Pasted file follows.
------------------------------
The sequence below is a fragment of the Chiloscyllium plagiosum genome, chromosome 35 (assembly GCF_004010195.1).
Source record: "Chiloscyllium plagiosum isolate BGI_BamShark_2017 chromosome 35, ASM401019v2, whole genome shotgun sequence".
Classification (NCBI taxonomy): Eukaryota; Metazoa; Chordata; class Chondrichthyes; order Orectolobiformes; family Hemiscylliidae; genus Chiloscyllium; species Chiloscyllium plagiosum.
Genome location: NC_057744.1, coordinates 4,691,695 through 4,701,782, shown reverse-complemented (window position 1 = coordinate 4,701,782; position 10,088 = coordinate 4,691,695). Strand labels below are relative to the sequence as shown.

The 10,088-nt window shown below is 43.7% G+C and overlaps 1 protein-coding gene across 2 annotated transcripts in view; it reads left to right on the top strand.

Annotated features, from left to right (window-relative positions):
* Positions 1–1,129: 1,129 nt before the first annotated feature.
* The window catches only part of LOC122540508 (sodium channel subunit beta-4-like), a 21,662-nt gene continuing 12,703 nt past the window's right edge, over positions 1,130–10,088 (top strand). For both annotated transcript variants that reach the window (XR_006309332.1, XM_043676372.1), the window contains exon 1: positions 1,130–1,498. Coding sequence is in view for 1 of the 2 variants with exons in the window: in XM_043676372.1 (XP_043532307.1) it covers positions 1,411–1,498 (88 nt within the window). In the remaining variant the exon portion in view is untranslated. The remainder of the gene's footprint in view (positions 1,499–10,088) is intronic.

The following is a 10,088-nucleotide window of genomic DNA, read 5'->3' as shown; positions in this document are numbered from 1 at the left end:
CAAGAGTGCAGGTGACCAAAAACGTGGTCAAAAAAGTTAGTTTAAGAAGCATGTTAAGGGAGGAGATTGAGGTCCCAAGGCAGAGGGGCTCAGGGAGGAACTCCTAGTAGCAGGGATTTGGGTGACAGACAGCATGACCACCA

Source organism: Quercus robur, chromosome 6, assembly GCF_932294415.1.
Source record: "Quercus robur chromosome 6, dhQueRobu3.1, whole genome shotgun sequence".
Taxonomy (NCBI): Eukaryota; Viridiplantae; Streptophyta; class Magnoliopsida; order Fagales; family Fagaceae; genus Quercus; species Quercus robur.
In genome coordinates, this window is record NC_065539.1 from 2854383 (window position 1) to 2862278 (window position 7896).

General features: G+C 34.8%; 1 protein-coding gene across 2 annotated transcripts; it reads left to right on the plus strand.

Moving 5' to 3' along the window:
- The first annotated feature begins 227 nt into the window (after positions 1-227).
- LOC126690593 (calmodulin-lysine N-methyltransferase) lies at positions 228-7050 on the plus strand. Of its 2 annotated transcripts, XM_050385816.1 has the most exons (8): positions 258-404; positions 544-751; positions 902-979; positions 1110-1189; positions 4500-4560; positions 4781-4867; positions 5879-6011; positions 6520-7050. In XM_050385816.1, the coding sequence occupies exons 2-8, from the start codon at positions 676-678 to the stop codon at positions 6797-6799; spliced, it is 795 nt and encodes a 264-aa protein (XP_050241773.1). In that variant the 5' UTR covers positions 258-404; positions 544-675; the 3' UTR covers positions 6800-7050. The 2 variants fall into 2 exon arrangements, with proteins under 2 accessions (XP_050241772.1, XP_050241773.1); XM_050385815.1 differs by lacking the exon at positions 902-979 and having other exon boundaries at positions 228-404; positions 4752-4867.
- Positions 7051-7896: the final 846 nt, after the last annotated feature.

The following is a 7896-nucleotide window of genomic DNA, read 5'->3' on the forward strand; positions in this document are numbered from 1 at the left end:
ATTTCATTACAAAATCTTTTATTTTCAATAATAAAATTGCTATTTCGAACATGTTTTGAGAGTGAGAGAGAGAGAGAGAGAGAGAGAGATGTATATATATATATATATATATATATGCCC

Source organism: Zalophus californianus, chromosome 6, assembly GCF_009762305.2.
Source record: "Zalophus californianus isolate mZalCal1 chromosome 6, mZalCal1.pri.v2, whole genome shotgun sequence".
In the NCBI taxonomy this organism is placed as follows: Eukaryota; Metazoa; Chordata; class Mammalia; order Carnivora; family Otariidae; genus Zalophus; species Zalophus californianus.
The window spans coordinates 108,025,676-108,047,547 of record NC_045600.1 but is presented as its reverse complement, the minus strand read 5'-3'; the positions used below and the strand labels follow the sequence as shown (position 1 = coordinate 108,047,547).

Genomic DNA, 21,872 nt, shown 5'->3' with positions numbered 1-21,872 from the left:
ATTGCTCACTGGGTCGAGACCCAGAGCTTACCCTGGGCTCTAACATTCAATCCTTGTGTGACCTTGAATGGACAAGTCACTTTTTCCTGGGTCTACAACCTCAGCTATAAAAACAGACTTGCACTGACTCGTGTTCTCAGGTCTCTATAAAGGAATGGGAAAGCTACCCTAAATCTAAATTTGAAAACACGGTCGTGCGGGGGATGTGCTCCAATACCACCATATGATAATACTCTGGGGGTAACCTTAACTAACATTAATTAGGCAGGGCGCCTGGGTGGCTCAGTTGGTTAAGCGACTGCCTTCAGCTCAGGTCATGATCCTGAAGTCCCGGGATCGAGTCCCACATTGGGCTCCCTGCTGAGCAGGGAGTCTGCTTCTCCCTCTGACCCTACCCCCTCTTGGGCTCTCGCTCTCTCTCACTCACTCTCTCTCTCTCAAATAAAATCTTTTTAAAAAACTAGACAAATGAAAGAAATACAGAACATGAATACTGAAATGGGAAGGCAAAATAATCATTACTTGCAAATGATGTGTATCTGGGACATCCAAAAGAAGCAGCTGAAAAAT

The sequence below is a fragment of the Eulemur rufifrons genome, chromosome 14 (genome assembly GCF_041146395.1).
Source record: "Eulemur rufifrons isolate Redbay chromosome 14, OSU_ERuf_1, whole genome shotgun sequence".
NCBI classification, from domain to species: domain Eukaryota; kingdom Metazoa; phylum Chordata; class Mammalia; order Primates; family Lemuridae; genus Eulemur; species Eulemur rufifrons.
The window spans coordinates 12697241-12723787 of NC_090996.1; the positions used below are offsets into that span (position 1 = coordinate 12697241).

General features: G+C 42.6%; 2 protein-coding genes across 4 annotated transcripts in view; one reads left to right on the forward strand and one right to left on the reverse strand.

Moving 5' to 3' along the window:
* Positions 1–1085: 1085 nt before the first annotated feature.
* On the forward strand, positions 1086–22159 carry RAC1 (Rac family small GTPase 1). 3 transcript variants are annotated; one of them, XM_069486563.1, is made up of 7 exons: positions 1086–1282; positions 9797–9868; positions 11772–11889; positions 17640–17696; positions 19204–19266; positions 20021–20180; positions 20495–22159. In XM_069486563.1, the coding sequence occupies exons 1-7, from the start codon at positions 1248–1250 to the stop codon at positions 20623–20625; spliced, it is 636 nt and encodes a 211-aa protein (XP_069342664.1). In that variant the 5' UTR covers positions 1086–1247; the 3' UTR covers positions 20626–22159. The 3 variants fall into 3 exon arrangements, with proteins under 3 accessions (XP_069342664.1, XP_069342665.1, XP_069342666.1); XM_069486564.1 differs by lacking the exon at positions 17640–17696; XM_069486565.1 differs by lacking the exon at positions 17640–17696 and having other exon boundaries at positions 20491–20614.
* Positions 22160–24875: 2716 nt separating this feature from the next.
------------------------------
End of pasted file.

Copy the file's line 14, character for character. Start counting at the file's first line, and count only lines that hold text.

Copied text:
In genome coordinates, this window is record NC_065539.1 from 2854383 (window position 1) to 2862278 (window position 7896).